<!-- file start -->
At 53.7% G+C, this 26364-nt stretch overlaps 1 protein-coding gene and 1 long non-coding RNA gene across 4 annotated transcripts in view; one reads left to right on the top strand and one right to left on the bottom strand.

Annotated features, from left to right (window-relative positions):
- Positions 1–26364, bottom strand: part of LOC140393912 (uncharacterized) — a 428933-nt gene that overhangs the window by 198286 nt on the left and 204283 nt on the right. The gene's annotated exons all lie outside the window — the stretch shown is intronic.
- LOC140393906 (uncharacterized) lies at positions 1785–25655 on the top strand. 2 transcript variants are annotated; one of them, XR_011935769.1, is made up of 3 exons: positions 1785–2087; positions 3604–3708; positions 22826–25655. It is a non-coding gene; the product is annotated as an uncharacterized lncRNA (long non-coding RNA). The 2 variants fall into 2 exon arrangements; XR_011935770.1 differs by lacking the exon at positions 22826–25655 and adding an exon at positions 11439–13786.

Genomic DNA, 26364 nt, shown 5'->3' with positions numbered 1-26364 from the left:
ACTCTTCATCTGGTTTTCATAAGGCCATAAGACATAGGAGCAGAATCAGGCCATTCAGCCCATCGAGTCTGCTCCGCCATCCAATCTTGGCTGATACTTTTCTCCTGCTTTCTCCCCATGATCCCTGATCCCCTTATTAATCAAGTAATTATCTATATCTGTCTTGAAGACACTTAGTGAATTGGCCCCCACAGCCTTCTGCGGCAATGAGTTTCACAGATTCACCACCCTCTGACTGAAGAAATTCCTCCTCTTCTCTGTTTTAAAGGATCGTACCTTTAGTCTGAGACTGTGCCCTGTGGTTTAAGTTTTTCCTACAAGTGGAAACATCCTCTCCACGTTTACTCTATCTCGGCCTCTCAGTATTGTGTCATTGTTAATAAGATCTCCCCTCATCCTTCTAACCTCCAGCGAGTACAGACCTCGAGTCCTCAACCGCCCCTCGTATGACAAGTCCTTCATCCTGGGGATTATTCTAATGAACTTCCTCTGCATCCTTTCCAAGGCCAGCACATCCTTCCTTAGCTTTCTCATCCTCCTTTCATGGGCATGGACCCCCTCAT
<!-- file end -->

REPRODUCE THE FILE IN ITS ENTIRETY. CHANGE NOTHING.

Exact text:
At 53.7% G+C, this 26364-nt stretch overlaps 1 protein-coding gene and 1 long non-coding RNA gene across 4 annotated transcripts in view; one reads left to right on the top strand and one right to left on the bottom strand.

Annotated features, from left to right (window-relative positions):
- Positions 1–26364, bottom strand: part of LOC140393912 (uncharacterized) — a 428933-nt gene that overhangs the window by 198286 nt on the left and 204283 nt on the right. The gene's annotated exons all lie outside the window — the stretch shown is intronic.
- LOC140393906 (uncharacterized) lies at positions 1785–25655 on the top strand. 2 transcript variants are annotated; one of them, XR_011935769.1, is made up of 3 exons: positions 1785–2087; positions 3604–3708; positions 22826–25655. It is a non-coding gene; the product is annotated as an uncharacterized lncRNA (long non-coding RNA). The 2 variants fall into 2 exon arrangements; XR_011935770.1 differs by lacking the exon at positions 22826–25655 and adding an exon at positions 11439–13786.

Genomic DNA, 26364 nt, shown 5'->3' with positions numbered 1-26364 from the left:
ACTCTTCATCTGGTTTTCATAAGGCCATAAGACATAGGAGCAGAATCAGGCCATTCAGCCCATCGAGTCTGCTCCGCCATCCAATCTTGGCTGATACTTTTCTCCTGCTTTCTCCCCATGATCCCTGATCCCCTTATTAATCAAGTAATTATCTATATCTGTCTTGAAGACACTTAGTGAATTGGCCCCCACAGCCTTCTGCGGCAATGAGTTTCACAGATTCACCACCCTCTGACTGAAGAAATTCCTCCTCTTCTCTGTTTTAAAGGATCGTACCTTTAGTCTGAGACTGTGCCCTGTGGTTTAAGTTTTTCCTACAAGTGGAAACATCCTCTCCACGTTTACTCTATCTCGGCCTCTCAGTATTGTGTCATTGTTAATAAGATCTCCCCTCATCCTTCTAACCTCCAGCGAGTACAGACCTCGAGTCCTCAACCGCCCCTCGTATGACAAGTCCTTCATCCTGGGGATTATTCTAATGAACTTCCTCTGCATCCTTTCCAAGGCCAGCACATCCTTCCTTAGCTTTCTCATCCTCCTTTCATGGGCATGGACCCCCTCAT